52 Search Results for Lymphoma
Limited data are available regarding the incidence, survival patterns, and long-term outcomes of natural killer/T-cell neoplasms in the United States.
Prevention of AIDS-defining cancers, such as non-Hodgkin lymphoma, can be helped by early, sustained antiretroviral therapy, which results in long-term viral suppression, a new study found.
While the availability of novel therapies is making the future brighter for non-Hodgkin’s lymphoma (NHL) patients, new treatments also are coming on line for Hodgkin’s lymphoma, which is a hematological cancer distinct from NHL.
Because several studies have suggested it fails to increase overall survival (OS) despite prolonging progression-free survival (PFS), use of maintenance rituximab (MR) following chemoimmunotherapy in follicular lymphoma (FL) remains controversial.
Bleomycin, the first line standard of care for Hodgkin lymphoma causes pulmonary events in some patients, but physicians have been uncertain how many patients are affected and how long they remain at risk.
Long-term survival in patients with aggressive peripheral T-cell lymphoma (PTCL) is generally poor, no clear consensus exists on optimal initial therapy, according to a new study.
After decades on the sidelines, research in cutaneous T-cell lymphoma (CTCL) has exploded in recent years, bringing patients with this rare disease new opportunities for treatment.
PORTLAND, OR—High response rates can be achieved with first-line high-dose methotrexate (HD-MTX) based regimens for primary central nervous system lymphoma (PCNSL), but many patients relapse within two years of diagnosis, according to a study in... View Article
Hepatitis C virus (HCV) infection is known to cause hepatocellular carcinoma (HCC) and subtypes of non-Hodgkin lymphoma (NHL).
Recent research has focused on some etiological factors to help predict who is at risk for developing cutaneous T-cell lymphoma (CTCL), which occurs disproportionately in veterans.
Presumptively caused by Agent Orange exposure, cutaneous T-cell lymphoma occurs disproportionately among male veterans. Complicating the clinical approach, the disorders comprising CTCL are similar but differ greatly in response to therapy. New genomic research on the rare cancer, however, is holding out promise for better, more-customized treatment.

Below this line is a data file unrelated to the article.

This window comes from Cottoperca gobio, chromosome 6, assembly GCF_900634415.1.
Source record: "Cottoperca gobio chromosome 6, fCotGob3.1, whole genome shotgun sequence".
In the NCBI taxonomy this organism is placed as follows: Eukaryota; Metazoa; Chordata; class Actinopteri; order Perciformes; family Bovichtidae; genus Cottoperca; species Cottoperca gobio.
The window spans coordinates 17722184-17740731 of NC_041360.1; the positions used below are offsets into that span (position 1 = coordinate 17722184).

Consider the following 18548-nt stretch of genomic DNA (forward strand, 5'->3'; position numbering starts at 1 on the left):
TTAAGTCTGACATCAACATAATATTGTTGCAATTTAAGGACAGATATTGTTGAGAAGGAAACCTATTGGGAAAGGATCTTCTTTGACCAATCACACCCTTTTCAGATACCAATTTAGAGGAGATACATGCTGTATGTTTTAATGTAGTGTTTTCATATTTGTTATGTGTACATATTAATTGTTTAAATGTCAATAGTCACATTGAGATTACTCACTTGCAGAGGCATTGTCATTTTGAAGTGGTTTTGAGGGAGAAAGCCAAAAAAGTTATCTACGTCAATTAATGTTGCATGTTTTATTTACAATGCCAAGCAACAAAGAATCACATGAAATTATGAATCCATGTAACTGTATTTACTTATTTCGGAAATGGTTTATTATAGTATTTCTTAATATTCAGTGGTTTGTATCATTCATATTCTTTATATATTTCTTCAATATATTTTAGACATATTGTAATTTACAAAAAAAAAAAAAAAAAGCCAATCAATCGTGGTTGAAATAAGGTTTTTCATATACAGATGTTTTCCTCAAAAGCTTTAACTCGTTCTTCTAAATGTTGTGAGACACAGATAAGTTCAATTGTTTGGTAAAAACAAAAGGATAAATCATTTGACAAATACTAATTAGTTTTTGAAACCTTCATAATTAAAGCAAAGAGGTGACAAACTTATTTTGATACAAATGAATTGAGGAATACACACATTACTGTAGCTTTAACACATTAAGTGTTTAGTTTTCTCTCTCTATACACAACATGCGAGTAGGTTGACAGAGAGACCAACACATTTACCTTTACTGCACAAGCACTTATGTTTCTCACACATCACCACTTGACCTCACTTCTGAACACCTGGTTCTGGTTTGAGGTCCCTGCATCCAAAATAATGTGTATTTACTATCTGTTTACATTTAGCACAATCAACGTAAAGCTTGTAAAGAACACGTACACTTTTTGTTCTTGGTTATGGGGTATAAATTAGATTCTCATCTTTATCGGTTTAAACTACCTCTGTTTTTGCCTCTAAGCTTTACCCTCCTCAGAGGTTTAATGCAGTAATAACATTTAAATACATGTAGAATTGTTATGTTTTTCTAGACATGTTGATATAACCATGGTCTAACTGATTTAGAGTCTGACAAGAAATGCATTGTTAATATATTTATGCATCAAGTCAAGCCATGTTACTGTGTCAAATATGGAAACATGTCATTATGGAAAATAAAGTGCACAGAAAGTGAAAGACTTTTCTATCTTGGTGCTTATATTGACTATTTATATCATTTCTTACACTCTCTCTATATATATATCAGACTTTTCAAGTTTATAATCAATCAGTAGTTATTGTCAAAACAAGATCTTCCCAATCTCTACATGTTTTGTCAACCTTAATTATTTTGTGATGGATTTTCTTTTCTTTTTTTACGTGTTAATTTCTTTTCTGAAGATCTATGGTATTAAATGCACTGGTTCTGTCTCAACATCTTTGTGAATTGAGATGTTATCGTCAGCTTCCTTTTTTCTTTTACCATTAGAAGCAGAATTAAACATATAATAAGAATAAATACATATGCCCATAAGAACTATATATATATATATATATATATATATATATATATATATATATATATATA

ROCKVILLE, MD — While previous studies have reported that survivors of non-Hodgkin lymphoma (NHL) have an increased risk of developing cutaneous melanoma, risks associated with specific treatments and immune-related risk factors have not been quantified.To... View Article
SAN ANTONIO — New research directly links disrupted metabolism to a common and often fatal type of lymphoma, according to an article in Nature Communications.1“The link between metabolism and cancer has been proposed or inferred... View Article
As the healthcare system with the most experience treating older men, the VA has special expertise in treating uncommon diseases that plague them, such as peripheral T-cell lymphoma. The current challenge for clinicians is to... View Article
An estimated 5-10% of all cutaneous T-cell lymphoma (CTCL) diagnosed each year occurs in veterans treated by the VA. The cancer, classified as presumptively caused by Agent Orange exposure, is notoriously difficult to diagnose and... View Article
Diffuse large b-cell lymphoma accounts for approximately one-third of all cases of non-Hodgkin lymphoma, which is classified by the VA as a presumptive disease for veterans exposed to Agent Orange while serving in Vietnam.
Genetic and environmental risk factors have been associated with the development of multiple primary melanomas (MPM) but a new study questioned whether those patients might have increased predisposition to developing internal malignancies.
Thirty years ago, veterans with human immunodeficiency virus and their physicians focused on survival.
VA officials told lawmakers last month that it opposes a bill that would expand the presumption of Agent Orange exposure to Vietnam veterans who served offshore because the "science is not there."
About a third of hematologic cancer patients in a recent cohort study screened positive for executive dysfunction, and more than 17% had memory problems.